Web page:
It is important to understand the mix of your credit as seen in a credit report from a lender's perspective. Lenders want to see a high score and a balance between your take-home pay and monthly debt. While the terminology may seem confusing, the examples provided will ensure that you do the same simple math as it pertains to your finances so you can see what the lender sees.
Tip: Do this before you blindly apply for a loan. It is best to avoid excessive inquiries into your credit report since each "hard pull" on your credit record counts against your credit score by the reporting agencies.
*Note: A hard pull is denoted on your credit report as a process that you started, giving the lender permission to thoroughly look at your credit history. A "soft pull" is a cursory glance, not initiated by you, but typical of lenders who want to make you financial offers. Soft pulls do not go against your credit rating.
Do not be ashamed if you find yourself in a hard financial situation due to accruing monthly debt and the inability to pay. You are not alone. Medical bills are the number one reason for people to claim bankruptcy, lose their homes or be forced to negotiate their existing debts with creditors in order to survive financially. In this section we show you how to negotiate the debt, manage your creditors and explain the confusing tax liability that comes with a short-sale on a house in which the bank forgives part of the debt.
Joint Credit and Cosigning Loans
There are times when debt and poor credit ratings have nothing to do with our own spending, but the financial habits of other people.
Verbal agreements and good intentions mean nothing to debt collectors, the only thing that matters is the name of the people on the signature line on the loan documents. Credit scores can be easily damaged by cosigning for someone's car loan or by the termination of a marriage if we are not careful.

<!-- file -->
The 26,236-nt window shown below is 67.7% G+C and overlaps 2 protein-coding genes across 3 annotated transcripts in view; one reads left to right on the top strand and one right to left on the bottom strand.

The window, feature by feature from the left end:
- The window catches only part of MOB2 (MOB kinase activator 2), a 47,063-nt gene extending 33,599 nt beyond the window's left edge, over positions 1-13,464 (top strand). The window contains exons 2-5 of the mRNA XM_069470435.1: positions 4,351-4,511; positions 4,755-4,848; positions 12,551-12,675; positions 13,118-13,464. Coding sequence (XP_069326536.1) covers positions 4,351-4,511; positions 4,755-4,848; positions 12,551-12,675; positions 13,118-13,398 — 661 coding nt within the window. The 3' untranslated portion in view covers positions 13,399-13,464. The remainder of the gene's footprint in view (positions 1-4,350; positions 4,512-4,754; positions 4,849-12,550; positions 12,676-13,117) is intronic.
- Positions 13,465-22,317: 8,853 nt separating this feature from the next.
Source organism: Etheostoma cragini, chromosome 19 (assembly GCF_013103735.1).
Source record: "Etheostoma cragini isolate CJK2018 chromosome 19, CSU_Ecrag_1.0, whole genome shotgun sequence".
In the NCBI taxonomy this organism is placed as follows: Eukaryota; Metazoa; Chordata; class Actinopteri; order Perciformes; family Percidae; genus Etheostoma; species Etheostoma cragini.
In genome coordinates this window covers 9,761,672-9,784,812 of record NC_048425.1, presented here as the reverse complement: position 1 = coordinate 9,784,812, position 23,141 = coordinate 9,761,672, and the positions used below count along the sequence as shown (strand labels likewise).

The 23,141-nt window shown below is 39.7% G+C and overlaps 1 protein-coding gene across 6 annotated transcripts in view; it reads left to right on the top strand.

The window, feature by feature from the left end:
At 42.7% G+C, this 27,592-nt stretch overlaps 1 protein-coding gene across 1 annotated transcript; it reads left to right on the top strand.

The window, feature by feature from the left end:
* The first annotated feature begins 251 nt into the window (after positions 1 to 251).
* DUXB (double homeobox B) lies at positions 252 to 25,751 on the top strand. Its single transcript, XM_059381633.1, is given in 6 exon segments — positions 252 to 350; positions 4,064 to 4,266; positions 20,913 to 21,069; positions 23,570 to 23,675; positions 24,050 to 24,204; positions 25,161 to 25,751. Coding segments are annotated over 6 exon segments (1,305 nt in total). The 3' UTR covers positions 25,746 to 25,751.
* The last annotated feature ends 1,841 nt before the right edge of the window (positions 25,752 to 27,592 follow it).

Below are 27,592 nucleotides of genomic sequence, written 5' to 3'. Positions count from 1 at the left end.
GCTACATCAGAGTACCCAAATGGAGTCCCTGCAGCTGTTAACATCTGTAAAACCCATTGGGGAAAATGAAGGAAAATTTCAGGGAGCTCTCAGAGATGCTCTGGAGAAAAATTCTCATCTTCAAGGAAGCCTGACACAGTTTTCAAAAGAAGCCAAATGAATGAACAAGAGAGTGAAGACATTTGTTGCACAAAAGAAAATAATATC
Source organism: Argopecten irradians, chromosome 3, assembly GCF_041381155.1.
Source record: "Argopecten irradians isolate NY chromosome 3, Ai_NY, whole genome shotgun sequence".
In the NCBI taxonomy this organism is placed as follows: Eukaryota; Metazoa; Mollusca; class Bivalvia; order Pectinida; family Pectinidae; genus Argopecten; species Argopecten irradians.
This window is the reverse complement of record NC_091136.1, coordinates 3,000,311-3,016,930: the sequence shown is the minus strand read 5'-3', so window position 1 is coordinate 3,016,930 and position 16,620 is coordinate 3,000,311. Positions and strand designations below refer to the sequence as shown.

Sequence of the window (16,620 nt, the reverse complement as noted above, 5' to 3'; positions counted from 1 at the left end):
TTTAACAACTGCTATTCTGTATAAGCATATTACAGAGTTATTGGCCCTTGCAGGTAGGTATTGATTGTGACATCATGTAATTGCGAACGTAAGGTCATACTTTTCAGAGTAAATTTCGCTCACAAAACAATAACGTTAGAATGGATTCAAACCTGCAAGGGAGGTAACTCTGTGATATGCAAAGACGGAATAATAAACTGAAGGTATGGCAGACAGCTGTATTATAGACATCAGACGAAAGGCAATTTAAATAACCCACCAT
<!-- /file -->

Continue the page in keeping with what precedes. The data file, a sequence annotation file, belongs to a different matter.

Tip: Do not cosign a loan unless you know exactly what you are getting into and are willing to pay off the loan yourself in case the other party does not meet your expectations. Examine how cosigning with another person affects your credit score and how your credit score affects them.
People of wealth routinely sign prenuptial agreements to protect their assets in the event of a divorce; you may not want to go that far, but you do need to be aware of your spouse's current financial spending and saving habits. Take a good look at each other's credit reports to assess if combining credit or having separate credit histories would work out better in the long run.
How Is Your Credit?
Your credit and FICO scores are only a window to your finances. You know if you need to save more or need to borrow money to consolidate debt at lower interest rates. If you need information to borrowing money, feel free to browse our Guides to Obtaining Personal Loans and Low Interest Rates in order to make an informed decision that works for your lifestyle and current financial situation.
Please feel free to share your financial successes or post any questions we have not answered in the Comments section below.
Cosigning a Loan by vichie81 / FreeDigitalPhotos.net
Calculating Debt by Michelle Meiklejohn / FreeDigitalPhotos.net